• Invest in no-to-low cost sustainable programming. Jersey City, Trenton, and Cumberland County were all making strides in addressing health challenges, but with limited staffing and financial resources the sustainability of these programs was questionable. The Quality Institute’s Mayors Wellness Campaign supports educational opportunities for residents of Jersey City, Trenton, and Cumberland County, and funds educational materials in languages unique to each community’s populations. We have also formed a relationship with Aunt Bertha, a social services search engine, to create unique search engines for Jersey City, Trenton, and Cumberland County.
  • Maintain the momentum. Once you have identified the health needs of your community, establish ongoing partnerships with local champions like hospitals, health departments, and volunteers who can identify opportunities for health and wellness activities. Through the Mayors Wellness Campaign, the Quality Institute harnesses partnerships between civic and provider leaders in Jersey City, Trenton, and Cumberland County to drive change at the local level. It is through these partnerships that true change happens.
Jersey City conducts a supermarket education tour. (photo: Jersey City Mayor Steven Fulop)

Jersey City conducts a supermarket education tour. (photo: Jersey City Mayor Steven Fulop)

Healthy Partnerships

In response to recent CHNAs, Jersey City, Trenton, and Cumberland County are harnessing local partnerships and taking action by investing in their residents at a grassroots level. Jersey City Medical Center and the Jersey City Department of Health and Human Services partner to hold health fairs and educational supermarket tours. The Trenton Health Team partners with more than 50 local organizations including two hospitals, a Federally Qualified Health Center, and the City of Trenton Department of Health and Human Services to improve the health care experiences and outcomes of its residents. Inspira Health Network and the Cumberland County Health Department collaborate through the Cumberland Salem Gloucester Health and Wellness Alliance to improve community health education, physical activity, and chronic disease management among Cumberland County residents.

No two communities have identical health needs – but when municipal leaders and community providers join together and put forth a mighty effort to address the overall health of their residents, real advances become possible.

deborah_levine_125x150About the author: Deborah Levine is the Director of Community Heath at the New Jersey Health Care Quality Institute. In this role, Ms. Levine directs the Mayors Wellness Campaign, serving as a resource for mayors who wish to promote health and wellness initiatives in their towns.

Connecting the Dots: Leveraging Community Benefit Programs with City Leadership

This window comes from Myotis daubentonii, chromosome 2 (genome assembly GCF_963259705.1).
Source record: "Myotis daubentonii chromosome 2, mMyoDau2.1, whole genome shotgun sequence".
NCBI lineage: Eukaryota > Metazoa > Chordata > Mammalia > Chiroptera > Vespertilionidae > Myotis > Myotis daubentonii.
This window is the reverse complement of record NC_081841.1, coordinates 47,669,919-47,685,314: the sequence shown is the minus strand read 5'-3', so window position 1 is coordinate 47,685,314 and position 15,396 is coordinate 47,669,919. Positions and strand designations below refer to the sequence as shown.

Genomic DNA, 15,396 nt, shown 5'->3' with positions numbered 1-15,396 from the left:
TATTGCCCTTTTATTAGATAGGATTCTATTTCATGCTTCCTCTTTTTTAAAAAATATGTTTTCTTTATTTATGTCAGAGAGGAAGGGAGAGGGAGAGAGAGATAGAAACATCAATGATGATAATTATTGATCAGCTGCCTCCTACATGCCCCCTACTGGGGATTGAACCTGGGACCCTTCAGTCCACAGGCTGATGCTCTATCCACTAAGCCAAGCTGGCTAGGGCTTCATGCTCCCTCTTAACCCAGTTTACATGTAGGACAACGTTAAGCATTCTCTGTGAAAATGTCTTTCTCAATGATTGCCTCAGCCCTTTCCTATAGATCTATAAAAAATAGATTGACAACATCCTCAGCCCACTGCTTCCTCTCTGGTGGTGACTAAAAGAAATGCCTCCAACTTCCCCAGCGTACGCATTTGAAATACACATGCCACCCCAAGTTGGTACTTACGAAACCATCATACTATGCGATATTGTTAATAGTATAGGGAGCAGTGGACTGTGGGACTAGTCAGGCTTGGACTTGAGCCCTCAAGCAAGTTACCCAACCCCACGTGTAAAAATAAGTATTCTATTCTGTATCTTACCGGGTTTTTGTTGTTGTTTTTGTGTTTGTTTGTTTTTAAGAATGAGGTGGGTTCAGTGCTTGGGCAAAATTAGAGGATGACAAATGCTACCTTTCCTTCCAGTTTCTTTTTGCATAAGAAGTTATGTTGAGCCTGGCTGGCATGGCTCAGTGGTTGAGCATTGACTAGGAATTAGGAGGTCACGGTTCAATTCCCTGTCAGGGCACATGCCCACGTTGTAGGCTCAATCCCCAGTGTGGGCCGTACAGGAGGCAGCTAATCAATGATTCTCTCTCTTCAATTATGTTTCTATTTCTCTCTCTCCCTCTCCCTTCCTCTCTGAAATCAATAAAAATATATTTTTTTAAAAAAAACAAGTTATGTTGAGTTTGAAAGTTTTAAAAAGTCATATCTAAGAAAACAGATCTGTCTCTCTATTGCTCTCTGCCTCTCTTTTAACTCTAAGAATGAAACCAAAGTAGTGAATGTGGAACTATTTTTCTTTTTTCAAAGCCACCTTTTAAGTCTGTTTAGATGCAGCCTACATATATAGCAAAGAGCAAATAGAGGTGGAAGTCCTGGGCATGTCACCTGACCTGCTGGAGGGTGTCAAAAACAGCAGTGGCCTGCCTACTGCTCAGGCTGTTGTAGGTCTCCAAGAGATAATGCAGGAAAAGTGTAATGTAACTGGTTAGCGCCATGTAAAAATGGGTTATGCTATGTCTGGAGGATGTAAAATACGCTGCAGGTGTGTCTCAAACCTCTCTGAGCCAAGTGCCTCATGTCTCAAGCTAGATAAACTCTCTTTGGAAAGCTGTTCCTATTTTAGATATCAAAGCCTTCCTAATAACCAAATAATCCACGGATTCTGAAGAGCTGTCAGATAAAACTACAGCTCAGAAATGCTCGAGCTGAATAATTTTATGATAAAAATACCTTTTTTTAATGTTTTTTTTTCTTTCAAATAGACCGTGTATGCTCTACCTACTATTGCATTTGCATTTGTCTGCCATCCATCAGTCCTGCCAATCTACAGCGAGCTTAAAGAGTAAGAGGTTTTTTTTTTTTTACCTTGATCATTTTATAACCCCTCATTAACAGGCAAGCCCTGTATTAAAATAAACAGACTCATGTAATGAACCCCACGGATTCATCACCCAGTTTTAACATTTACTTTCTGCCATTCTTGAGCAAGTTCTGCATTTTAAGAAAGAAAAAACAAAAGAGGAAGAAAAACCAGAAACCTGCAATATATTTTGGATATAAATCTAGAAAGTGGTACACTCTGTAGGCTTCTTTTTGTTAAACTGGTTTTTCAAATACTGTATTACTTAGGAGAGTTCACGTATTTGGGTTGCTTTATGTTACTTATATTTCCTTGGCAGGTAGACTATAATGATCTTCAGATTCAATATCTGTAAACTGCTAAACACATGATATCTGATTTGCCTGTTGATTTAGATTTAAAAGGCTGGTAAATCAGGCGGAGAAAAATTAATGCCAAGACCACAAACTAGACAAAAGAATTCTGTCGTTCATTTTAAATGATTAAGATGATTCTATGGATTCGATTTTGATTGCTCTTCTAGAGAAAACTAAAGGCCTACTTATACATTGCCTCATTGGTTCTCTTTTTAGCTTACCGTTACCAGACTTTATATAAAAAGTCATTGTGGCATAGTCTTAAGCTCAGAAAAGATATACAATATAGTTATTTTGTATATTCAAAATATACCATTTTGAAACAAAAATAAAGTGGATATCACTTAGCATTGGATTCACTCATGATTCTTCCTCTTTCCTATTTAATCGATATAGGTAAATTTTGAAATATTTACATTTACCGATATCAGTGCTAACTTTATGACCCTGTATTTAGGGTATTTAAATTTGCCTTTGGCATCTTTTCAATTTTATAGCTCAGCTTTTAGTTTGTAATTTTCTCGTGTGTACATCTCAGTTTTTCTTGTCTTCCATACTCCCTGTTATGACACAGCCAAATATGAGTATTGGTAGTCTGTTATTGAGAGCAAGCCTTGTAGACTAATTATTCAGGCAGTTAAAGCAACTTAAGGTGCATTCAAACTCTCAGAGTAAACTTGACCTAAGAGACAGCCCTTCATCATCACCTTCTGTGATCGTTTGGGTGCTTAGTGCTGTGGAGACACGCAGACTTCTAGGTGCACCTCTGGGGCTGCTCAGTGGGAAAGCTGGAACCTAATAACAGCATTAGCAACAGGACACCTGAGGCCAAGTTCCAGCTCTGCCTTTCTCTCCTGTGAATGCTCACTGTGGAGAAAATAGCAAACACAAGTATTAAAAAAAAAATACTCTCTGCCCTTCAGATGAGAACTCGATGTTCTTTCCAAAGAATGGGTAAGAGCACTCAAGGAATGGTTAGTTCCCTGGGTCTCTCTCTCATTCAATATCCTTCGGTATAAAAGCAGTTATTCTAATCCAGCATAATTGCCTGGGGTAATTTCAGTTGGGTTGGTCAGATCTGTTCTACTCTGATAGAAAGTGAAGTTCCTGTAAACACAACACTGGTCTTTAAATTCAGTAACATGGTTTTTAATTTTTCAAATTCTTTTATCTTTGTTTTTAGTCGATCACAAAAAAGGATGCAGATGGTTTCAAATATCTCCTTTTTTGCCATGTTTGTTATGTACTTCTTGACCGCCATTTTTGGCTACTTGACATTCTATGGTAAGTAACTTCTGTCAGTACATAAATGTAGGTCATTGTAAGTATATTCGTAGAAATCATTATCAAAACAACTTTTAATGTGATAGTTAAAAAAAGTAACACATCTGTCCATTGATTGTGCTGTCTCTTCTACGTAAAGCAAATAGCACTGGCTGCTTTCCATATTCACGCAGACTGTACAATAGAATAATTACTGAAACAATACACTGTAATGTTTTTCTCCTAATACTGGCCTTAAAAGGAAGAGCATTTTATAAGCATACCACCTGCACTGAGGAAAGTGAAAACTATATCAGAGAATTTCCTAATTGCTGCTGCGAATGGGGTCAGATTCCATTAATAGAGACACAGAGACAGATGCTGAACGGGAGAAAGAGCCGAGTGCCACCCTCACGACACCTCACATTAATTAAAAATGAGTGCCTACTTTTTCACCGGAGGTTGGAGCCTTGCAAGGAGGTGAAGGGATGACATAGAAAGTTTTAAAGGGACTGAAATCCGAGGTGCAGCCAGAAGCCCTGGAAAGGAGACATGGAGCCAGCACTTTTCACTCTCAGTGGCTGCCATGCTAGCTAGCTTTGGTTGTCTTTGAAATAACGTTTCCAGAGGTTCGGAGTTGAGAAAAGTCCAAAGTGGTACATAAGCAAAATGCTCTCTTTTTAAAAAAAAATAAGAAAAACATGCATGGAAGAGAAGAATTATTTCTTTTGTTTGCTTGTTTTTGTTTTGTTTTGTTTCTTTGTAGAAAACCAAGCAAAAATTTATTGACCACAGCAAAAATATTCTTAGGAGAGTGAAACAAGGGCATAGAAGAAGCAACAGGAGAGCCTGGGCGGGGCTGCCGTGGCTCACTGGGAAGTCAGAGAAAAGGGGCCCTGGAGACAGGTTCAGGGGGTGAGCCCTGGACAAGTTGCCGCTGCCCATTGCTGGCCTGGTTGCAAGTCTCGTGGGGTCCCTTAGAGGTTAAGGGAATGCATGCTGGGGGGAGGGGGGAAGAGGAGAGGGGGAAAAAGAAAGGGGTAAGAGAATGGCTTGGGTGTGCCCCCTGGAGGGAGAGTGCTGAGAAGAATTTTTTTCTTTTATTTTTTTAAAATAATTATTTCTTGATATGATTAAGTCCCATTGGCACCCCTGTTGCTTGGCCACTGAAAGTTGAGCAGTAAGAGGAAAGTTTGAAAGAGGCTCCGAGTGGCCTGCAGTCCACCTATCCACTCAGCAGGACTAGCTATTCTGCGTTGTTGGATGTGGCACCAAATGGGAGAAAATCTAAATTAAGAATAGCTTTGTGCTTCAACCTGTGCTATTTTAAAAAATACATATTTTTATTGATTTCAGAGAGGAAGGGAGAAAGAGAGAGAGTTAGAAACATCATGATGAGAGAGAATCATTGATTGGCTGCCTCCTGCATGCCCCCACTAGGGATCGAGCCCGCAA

“When you look at maps of neighboring communities and ZIP codes and see significant disparities in life expectancy within a couple of miles – sometimes blocks – you’re compelled to advance policies to address those gaps in a meaningful way.” – Mayor David Baker of Kenmore, Washington.

Mayors and other city leaders address health issues every day, and they need a variety of strong partnerships to fully leverage the assets in their cities. (Getty Images)

Mayors and other city leaders address health issues every day, and they need a variety of strong partnerships to fully leverage the assets in their cities. (Getty Images)

This is a guest post by Nancy Zuech Lim and Sue Pechilio Polis. The post was originally published on Health Progress, the journal of the Catholic Health Association of the United States.

We know community benefit programs work with a variety of local partners, including faith-based organizations, nonprofits, local health departments, even other hospitals. But another type of critical partner is often overlooked: local city leaders.

Where we live, work, learn, grow, play and pray impacts our health and well-being. These, and the wider set of forces and systems shaping the conditions of daily life, are known as the social determinants of health. According to the World Health Organization, “conditions such as environment, housing, economy and policies impact the health and well-being of our communities.” Access to meaningful educational and economic opportunities vary by place and ultimately affect how long and how well we live – and mayors and city leaders play a pivotal role in ensuring access to those opportunities.

To be truly healthy, one not only needs high quality health care but also access to high quality early childhood programs, good schools, good jobs, affordable housing, safe and active transportation options, places to play, and healthy foods. Mayors and other city leaders address these issues every day, and they need a variety of strong partnerships to fully leverage the assets in their cities.

Hospitals and city officials can work together to address the social determinants of health and well-being through policy, structural and environmental changes in order to ensure sustainable improvements for city residents. Here are the steps they can take on three different levels:

  1. Individual and family level: build awareness of healthy behaviors, address barriers, and support ways that basic needs can be met.